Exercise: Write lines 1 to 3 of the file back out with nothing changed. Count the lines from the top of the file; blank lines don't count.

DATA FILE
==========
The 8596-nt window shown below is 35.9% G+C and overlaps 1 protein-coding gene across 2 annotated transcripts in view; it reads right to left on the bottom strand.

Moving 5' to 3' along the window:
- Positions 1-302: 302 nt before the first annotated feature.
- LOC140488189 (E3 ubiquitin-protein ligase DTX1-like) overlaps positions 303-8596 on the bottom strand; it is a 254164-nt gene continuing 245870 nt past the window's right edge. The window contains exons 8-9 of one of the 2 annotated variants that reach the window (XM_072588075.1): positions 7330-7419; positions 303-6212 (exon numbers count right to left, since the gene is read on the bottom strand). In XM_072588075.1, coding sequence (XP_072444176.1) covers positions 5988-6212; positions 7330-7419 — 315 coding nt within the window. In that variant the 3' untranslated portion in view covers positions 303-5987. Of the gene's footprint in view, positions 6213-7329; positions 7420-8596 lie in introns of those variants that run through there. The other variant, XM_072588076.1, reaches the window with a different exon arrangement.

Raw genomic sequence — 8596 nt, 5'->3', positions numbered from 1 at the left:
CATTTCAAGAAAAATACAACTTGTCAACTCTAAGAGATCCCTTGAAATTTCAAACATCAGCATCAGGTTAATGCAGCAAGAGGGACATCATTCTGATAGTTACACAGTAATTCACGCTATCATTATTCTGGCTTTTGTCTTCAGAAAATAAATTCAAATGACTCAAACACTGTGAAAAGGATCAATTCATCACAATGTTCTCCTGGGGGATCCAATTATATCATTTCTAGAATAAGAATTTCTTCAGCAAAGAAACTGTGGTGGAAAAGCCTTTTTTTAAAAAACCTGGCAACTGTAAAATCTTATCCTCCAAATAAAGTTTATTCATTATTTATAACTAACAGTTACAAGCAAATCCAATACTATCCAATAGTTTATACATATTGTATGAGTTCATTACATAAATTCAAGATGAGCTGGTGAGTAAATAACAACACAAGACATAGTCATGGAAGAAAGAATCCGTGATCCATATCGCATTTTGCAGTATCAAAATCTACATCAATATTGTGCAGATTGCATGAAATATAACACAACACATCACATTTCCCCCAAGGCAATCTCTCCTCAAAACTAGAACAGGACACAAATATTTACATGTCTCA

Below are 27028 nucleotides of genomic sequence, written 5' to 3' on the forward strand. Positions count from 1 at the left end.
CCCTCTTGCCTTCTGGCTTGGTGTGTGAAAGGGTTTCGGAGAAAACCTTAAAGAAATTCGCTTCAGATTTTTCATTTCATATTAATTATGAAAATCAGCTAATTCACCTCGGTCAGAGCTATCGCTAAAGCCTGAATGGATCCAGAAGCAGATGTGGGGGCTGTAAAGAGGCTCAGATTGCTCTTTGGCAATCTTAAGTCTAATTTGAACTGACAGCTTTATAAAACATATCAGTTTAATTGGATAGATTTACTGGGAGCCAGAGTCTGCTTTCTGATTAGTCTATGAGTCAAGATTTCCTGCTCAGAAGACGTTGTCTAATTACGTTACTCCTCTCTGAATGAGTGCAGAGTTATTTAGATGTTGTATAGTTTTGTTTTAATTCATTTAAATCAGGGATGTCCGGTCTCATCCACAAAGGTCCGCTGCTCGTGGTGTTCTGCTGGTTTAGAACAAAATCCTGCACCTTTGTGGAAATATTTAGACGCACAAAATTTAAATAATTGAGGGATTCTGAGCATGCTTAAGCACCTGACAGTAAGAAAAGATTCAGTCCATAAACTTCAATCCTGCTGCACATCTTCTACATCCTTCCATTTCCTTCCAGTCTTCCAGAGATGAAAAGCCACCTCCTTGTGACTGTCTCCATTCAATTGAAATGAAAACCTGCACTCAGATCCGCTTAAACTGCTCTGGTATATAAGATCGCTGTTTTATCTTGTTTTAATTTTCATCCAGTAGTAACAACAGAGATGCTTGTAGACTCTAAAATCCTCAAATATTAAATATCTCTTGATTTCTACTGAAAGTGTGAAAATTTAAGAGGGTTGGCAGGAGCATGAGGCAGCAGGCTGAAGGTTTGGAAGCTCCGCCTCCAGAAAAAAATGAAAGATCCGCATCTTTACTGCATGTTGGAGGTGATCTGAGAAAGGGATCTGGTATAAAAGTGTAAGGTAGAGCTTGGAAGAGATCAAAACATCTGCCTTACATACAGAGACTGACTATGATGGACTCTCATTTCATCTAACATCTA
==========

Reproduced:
The 8596-nt window shown below is 35.9% G+C and overlaps 1 protein-coding gene across 2 annotated transcripts in view; it reads right to left on the bottom strand.

Moving 5' to 3' along the window:
- Positions 1-302: 302 nt before the first annotated feature.